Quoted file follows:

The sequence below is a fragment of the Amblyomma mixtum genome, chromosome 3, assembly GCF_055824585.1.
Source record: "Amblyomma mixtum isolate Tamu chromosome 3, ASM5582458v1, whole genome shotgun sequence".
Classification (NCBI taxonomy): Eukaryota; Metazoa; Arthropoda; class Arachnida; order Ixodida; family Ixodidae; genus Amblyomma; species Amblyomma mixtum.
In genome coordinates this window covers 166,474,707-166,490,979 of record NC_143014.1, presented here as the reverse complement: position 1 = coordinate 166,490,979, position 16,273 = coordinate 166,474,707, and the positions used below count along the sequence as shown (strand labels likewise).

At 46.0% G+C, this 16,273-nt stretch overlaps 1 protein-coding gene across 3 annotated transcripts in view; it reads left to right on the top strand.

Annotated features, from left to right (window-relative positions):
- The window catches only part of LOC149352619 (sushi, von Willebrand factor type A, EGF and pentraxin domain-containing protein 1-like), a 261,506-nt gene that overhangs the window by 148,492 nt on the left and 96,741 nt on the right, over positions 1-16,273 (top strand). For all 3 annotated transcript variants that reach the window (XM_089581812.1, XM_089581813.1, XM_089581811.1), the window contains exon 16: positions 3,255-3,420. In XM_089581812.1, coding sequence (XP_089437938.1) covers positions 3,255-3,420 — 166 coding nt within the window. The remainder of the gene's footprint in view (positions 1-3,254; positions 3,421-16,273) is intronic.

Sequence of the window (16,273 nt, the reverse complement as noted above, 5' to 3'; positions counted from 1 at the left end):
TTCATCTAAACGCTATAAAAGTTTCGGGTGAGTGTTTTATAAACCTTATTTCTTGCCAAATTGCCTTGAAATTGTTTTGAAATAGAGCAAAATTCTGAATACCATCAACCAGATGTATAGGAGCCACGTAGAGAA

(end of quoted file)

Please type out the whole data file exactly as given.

The sequence below is a fragment of the Amblyomma mixtum genome, chromosome 3, assembly GCF_055824585.1.
Source record: "Amblyomma mixtum isolate Tamu chromosome 3, ASM5582458v1, whole genome shotgun sequence".
Classification (NCBI taxonomy): Eukaryota; Metazoa; Arthropoda; class Arachnida; order Ixodida; family Ixodidae; genus Amblyomma; species Amblyomma mixtum.
In genome coordinates this window covers 166,474,707-166,490,979 of record NC_143014.1, presented here as the reverse complement: position 1 = coordinate 166,490,979, position 16,273 = coordinate 166,474,707, and the positions used below count along the sequence as shown (strand labels likewise).

At 46.0% G+C, this 16,273-nt stretch overlaps 1 protein-coding gene across 3 annotated transcripts in view; it reads left to right on the top strand.

Annotated features, from left to right (window-relative positions):
- The window catches only part of LOC149352619 (sushi, von Willebrand factor type A, EGF and pentraxin domain-containing protein 1-like), a 261,506-nt gene that overhangs the window by 148,492 nt on the left and 96,741 nt on the right, over positions 1-16,273 (top strand). For all 3 annotated transcript variants that reach the window (XM_089581812.1, XM_089581813.1, XM_089581811.1), the window contains exon 16: positions 3,255-3,420. In XM_089581812.1, coding sequence (XP_089437938.1) covers positions 3,255-3,420 — 166 coding nt within the window. The remainder of the gene's footprint in view (positions 1-3,254; positions 3,421-16,273) is intronic.

Sequence of the window (16,273 nt, the reverse complement as noted above, 5' to 3'; positions counted from 1 at the left end):
TTCATCTAAACGCTATAAAAGTTTCGGGTGAGTGTTTTATAAACCTTATTTCTTGCCAAATTGCCTTGAAATTGTTTTGAAATAGAGCAAAATTCTGAATACCATCAACCAGATGTATAGGAGCCACGTAGAGAA